Women can tell when someone's eyes aren't on her face and are instead looking at her body - because it happens all of the time. Men do it ... and so do other women. At least when they are in college.
The oft-rumored "objectifying gaze" is not just anecdotal evidence, say psychologists who set out to document the nature of roving eyes when it came to women's bodies. A new study employed eyetracking technology to map the visual behavior of college aged men and women as they viewed images of different females with different body types.
When asked to focus on a woman's appearance, study participants largely moved their eyes to and then dwelled on a woman's breasts and other sexualized body parts. Men exhibited such visual behavior consistently - so did women. However, male participants regarded the curvaceous women more positively than women with fewer curves, whereas female participants viewed these women similarly.
Yes, men are less critical of women than other women are.
The researchers outfitted 65 college students with an eyetracking device and asked them to look at 30 photos of 10 college-aged women and to either rate the appearance or personality of the female in each picture. Each original image was manipulated to enhance or decrease the woman's sexualized body parts in an attempt to determine whether specific body types were more or less likely to be objectified.
Though the results were consistent with anecdotal expectations of gaze behavior, University of Nebraska-Lincoln psychologist Sarah Gervais said she was surprised with some of the findings, especially how strongly women's visual patterns suggest they objectify other women. "We do have a slightly different pattern for men than women, but when we looked at their overall dwell times – how long they focused on each body part – we find the exact same effects for both groups. Women, we think, do it often for social comparison purposes."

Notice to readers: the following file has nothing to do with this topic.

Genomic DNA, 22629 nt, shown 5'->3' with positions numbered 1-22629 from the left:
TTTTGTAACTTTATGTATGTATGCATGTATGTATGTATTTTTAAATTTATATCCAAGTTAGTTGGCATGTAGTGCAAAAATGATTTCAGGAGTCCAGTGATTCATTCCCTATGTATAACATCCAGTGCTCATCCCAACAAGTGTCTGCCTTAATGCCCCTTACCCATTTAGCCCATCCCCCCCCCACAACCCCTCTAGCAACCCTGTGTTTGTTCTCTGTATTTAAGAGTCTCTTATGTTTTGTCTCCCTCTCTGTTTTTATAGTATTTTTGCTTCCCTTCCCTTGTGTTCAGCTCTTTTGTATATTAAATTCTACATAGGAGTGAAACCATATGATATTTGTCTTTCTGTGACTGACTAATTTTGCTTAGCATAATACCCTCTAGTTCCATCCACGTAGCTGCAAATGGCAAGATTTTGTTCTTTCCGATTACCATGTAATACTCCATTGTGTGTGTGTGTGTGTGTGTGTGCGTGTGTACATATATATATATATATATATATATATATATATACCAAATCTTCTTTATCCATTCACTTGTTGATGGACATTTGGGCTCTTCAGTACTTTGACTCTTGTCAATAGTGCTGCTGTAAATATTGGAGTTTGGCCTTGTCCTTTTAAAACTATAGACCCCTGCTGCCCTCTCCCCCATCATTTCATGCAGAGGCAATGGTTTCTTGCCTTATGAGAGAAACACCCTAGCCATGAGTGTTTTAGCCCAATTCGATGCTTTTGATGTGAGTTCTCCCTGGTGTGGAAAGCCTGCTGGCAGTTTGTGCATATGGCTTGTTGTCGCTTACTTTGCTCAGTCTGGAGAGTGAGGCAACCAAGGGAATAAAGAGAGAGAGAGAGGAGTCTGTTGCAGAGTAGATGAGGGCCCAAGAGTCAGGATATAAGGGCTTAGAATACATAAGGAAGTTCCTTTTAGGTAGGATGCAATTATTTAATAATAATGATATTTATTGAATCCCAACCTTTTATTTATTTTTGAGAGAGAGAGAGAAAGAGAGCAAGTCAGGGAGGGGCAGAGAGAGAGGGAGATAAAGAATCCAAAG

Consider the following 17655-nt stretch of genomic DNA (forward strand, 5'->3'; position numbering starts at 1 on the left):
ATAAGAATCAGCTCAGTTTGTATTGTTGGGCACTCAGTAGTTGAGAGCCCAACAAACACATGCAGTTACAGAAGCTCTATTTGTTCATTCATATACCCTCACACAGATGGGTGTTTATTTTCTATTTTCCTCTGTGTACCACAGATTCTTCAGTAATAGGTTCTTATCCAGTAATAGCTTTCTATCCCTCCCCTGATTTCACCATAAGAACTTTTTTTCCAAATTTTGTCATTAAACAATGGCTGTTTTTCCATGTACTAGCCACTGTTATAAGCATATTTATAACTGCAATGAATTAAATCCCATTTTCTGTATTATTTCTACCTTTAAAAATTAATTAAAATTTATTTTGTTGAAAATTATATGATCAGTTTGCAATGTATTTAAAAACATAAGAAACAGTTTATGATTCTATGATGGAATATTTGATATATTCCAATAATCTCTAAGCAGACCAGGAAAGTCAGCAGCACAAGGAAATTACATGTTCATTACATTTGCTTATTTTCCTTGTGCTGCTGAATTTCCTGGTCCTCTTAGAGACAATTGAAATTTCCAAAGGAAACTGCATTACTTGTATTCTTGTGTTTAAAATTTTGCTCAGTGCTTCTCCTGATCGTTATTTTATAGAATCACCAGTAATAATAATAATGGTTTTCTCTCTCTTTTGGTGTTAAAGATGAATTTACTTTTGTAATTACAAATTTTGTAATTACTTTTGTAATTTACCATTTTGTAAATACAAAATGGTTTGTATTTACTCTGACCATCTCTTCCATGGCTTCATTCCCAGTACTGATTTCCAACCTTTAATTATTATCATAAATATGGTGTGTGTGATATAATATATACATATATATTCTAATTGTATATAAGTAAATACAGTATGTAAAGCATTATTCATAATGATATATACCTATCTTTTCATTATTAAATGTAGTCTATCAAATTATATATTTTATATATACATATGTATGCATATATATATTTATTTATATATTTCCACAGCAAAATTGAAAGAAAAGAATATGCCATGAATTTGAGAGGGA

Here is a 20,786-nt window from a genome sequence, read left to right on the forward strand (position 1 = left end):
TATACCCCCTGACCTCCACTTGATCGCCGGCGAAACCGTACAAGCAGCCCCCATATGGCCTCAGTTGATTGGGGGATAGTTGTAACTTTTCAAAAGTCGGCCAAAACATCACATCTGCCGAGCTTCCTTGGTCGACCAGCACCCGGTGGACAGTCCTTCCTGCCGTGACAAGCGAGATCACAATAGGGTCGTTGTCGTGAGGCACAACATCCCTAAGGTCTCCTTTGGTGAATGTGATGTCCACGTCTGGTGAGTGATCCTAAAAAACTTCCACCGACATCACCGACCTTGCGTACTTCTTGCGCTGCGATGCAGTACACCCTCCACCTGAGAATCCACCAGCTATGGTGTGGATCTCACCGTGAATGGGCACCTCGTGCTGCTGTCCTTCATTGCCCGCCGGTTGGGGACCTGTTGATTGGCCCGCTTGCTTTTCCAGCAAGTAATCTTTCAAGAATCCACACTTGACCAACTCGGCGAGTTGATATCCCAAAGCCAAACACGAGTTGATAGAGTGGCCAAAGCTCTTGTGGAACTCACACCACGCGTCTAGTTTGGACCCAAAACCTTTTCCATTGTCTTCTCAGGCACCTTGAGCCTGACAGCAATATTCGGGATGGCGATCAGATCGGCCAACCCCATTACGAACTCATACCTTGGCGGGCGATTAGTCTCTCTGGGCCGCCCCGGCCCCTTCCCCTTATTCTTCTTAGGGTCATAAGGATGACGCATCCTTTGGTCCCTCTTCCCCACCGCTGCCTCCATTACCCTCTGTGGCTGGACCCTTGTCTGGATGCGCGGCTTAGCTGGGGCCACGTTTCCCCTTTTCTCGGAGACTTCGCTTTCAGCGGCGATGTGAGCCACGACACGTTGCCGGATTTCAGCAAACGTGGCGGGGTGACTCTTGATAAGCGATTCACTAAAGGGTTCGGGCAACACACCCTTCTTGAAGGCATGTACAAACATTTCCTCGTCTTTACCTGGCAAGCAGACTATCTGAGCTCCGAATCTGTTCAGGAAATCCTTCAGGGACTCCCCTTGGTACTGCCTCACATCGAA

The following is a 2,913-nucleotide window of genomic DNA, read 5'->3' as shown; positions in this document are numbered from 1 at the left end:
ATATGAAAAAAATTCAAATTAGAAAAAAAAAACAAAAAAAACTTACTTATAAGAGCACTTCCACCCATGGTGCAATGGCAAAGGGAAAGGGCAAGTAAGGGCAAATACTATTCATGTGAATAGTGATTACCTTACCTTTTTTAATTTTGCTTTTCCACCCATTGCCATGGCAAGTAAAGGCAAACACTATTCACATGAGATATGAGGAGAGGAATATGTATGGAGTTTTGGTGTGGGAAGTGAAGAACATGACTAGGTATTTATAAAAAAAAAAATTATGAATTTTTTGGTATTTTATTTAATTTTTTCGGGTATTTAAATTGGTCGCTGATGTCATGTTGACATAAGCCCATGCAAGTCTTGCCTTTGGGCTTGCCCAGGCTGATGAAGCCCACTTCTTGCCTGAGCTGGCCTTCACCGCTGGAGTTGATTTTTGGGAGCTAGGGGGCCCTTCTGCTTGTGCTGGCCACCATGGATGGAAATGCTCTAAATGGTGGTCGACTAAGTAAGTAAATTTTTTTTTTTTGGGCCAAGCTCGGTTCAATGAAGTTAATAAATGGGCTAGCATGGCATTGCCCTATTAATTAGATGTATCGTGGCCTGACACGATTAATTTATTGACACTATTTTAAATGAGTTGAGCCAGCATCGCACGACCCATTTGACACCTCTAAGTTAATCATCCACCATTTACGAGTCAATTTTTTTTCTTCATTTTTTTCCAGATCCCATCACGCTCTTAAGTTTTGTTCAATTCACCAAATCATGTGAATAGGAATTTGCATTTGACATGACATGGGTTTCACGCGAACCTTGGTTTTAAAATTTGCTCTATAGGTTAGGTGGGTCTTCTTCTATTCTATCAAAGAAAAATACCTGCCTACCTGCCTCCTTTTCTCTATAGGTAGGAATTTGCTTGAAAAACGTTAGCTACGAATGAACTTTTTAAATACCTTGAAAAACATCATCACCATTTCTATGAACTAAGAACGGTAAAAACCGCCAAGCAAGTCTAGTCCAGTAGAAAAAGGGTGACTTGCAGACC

Whereas men were fast to fixate on both the bodies and faces of female targets, women in some circumstances were more likely to focus more quickly on faces.
Another key finding related to the role of body shape. Even when study instructions encouraged the participants to focus on the personality of the female target – a manipulation that would seem likely to lead to additional focus on the images' faces – women with hourglass figures were perceived more positively than women with straighter figures by male participants, the researchers found.
Objectifying gazes, of course, can have negative consequences: Prior research shows that when women are objectified, they are perceived to be less friendly, not as intelligent or competent or less moral. That women are doing it to women means some battle lines in the culture war would have to be redrawn a little.
"It can undermine (women's) work performance. It can cause them to self-silence and it's related to increased perceptions of sexual harassment," Gervais said. "If you think about all of the negative consequences, figuring out what's triggering all of those consequences, that's the first step toward stopping it from happening."
Co-author Michael Dodd said the experiment's use of both personality- and appearance-focused groups shows that the behavior can be changed with self-awareness.
"By characterizing the manner in which people fixate on the body when engaging in objectifying behavior, it also becomes possible to determine methods of reducing this behavior. That's what the personality manipulation part of the study did – that's a huge positive," Dodd said. "It's not as though looking at the body of someone has to be, or is, a default behavior. It just may be the case that cognitive control is required to engage in more appropriate, and less damaging, visual behavior."
Citation: Sarah J. Gervais, Arianne M. Holland, Michael D. Dodd, 'My Eyes Are Up Here: The Nature of the Objectifying Gaze Toward Women', Sex Roles October 2013 DOI: 10.1007/s11199-013-0316-x